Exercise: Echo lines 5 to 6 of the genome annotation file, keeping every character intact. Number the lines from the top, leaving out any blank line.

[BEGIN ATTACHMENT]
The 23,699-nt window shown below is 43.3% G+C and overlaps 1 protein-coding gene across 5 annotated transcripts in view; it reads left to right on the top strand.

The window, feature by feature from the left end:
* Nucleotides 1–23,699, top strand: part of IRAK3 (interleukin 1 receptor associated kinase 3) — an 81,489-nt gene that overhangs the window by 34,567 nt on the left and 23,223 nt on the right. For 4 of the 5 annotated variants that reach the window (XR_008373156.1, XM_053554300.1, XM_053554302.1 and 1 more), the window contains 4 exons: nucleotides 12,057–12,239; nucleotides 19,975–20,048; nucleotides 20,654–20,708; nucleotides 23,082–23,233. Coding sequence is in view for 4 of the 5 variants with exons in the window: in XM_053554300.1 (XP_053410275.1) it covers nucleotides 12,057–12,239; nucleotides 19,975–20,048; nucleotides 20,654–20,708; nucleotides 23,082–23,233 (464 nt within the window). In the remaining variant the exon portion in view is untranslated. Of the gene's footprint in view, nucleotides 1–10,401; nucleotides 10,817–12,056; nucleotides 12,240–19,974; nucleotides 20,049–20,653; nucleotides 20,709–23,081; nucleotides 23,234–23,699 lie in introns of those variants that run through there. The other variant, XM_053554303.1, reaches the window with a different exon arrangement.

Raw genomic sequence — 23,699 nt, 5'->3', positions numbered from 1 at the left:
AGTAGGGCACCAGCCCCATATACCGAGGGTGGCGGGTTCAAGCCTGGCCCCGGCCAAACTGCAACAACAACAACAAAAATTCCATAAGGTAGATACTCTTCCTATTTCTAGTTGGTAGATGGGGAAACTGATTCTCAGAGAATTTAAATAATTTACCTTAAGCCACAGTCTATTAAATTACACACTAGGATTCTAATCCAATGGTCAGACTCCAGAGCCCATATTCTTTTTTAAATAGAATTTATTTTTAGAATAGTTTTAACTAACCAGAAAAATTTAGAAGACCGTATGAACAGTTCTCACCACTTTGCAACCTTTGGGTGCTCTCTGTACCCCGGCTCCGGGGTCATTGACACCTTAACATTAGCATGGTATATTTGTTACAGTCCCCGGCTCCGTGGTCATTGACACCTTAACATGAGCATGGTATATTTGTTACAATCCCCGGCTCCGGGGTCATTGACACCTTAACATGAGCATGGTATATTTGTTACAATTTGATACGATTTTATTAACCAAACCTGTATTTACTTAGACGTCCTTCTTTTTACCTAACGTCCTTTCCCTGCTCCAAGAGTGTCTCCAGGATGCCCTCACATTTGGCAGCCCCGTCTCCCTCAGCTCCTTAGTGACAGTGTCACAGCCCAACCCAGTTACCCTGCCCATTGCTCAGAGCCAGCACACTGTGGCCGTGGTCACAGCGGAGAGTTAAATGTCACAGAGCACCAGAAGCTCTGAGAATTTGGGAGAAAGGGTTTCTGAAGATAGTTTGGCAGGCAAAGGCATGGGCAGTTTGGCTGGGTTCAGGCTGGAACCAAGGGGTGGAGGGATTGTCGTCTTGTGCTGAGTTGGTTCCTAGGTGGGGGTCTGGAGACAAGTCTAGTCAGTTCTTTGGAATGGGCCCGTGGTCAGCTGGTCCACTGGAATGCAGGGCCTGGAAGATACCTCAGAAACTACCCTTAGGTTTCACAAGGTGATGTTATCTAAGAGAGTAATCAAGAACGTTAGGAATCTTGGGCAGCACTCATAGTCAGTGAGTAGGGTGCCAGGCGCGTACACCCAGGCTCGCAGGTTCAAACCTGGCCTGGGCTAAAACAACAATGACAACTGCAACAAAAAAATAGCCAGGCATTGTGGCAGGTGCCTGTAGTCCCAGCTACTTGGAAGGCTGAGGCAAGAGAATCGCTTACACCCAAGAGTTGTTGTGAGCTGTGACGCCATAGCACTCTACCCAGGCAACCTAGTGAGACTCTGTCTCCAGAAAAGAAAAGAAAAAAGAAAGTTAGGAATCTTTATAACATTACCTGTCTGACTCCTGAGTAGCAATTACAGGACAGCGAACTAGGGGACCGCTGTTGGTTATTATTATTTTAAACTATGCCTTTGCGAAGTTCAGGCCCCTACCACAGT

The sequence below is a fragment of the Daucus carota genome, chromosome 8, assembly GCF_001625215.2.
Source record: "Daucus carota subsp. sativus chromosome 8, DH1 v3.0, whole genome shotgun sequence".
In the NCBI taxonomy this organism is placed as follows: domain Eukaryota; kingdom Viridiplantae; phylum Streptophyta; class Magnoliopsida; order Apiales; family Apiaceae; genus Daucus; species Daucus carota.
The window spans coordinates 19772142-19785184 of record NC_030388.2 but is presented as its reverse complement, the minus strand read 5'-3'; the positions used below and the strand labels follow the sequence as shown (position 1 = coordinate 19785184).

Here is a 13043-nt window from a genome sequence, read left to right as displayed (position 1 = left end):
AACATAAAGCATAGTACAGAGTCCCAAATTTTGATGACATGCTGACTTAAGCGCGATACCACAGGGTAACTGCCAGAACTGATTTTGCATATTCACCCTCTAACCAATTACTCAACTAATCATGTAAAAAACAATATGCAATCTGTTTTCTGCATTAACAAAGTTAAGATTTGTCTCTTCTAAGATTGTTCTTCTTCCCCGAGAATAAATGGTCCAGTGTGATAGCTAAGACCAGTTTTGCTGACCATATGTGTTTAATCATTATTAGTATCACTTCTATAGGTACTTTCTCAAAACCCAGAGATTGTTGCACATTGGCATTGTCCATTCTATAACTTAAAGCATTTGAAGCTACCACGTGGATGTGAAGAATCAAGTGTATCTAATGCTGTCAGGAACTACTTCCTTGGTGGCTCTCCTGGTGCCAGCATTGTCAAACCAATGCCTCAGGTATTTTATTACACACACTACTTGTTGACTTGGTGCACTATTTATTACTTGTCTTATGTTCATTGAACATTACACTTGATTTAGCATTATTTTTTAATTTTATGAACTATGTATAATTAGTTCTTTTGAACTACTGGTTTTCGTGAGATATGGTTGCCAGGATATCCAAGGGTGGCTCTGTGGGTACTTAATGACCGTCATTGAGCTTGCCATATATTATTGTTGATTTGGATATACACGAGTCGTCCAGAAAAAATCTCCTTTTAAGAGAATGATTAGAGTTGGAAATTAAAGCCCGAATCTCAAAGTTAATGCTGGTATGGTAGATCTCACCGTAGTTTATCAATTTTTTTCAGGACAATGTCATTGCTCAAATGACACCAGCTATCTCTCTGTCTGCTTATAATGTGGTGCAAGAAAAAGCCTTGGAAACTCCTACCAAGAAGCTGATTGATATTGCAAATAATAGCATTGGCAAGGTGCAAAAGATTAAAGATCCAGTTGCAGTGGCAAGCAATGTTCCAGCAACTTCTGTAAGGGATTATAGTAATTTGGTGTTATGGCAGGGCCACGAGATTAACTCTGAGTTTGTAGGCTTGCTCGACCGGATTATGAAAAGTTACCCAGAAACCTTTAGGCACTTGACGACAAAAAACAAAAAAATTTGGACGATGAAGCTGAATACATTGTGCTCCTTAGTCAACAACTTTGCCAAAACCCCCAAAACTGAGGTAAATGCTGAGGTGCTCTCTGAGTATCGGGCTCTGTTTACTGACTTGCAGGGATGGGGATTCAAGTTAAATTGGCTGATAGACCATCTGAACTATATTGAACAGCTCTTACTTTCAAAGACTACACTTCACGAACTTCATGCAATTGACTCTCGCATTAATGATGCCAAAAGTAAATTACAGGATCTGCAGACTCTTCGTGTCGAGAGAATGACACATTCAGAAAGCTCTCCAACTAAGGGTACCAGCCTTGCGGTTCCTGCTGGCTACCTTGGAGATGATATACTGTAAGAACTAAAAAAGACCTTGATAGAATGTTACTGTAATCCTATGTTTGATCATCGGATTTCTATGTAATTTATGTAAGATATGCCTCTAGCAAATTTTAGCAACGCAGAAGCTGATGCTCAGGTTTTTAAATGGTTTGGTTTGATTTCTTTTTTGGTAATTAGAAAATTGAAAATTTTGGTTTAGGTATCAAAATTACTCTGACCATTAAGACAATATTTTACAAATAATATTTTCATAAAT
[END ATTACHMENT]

AGTAGGGCACCAGCCCCATATACCGAGGGTGGCGGGTTCAAGCCTGGCCCCGGCCAAACTGCAACAACAACAACAAAAATTCCATAAGGTAGATACTCTTCCTATTTCTAGTTGGTAGATGGGGAAACTGATTCTCAGAGAATTTAAATAATTTACCTTAAGCCACAGTCTATTAAATTACACACTAGGATTCTAATCCAATGGTCAGACTCCAGAGCCCATATTCTTTTTTAAATAGAATTTATTTTTAGAATAGTTTTAACTAACCAGAAAAATTTAGAAGACCGTATGAACAGTTCTCACCACTTTGCAACCTTTGGGTGCTCTCTGTACCCCGGCTCCGGGGTCATTGACACCTTAACATTAGCATGGTATATTTGTTACAGTCCCCGGCTCCGTGGTCATTGACACCTTAACATGAGCATGGTATATTTGTTACAATCCCCGGCTCCGGGGTCATTGACACCTTAACATGAGCATGGTATATTTGTTACAATTTGATACGATTTTATTAACCAAACCTGTATTTACTTAGACGTCCTTCTTTTTACCTAACGTCCTTTCCCTGCTCCAAGAGTGTCTCCAGGATGCCCTCACATTTGGCAGCCCCGTCTCCCTCAGCTCCTTAGTGACAGTGTCACAGCCCAACCCAGTTACCCTGCCCATTGCTCAGAGCCAGCACACTGTGGCCGTGGTCACAGCGGAGAGTTAAATGTCACAGAGCACCAGAAGCTCTGAGAATTTGGGAGAAAGGGTTTCTGAAGATAGTTTGGCAGGCAAAGGCATGGGCAGTTTGGCTGGGTTCAGGCTGGAACCAAGGGGTGGAGGGATTGTCGTCTTGTGCTGAGTTGGTTCCTAGGTGGGGGTCTGGAGACAAGTCTAGTCAGTTCTTTGGAATGGGCCCGTGGTCAGCTGGTCCACTGGAATGCAGGGCCTGGAAGATACCTCAGAAACTACCCTTAGGTTTCACAAGGTGATGTTATCTAAGAGAGTAATCAAGAACGTTAGGAATCTTGGGCAGCACTCATAGTCAGTGAGTAGGGTGCCAGGCGCGTACACCCAGGCTCGCAGGTTCAAACCTGGCCTGGGCTAAAACAACAATGACAACTGCAACAAAAAAATAGCCAGGCATTGTGGCAGGTGCCTGTAGTCCCAGCTACTTGGAAGGCTGAGGCAAGAGAATCGCTTACACCCAAGAGTTGTTGTGAGCTGTGACGCCATAGCACTCTACCCAGGCAACCTAGTGAGACTCTGTCTCCAGAAAAGAAAAGAAAAAAGAAAGTTAGGAATCTTTATAACATTACCTGTCTGACTCCTGAGTAGCAATTACAGGACAGCGAACTAGGGGACCGCTGTTGGTTATTATTATTTTAAACTATGCCTTTGCGAAGTTCAGGCCCCTACCACAGT

The sequence below is a fragment of the Daucus carota genome, chromosome 8, assembly GCF_001625215.2.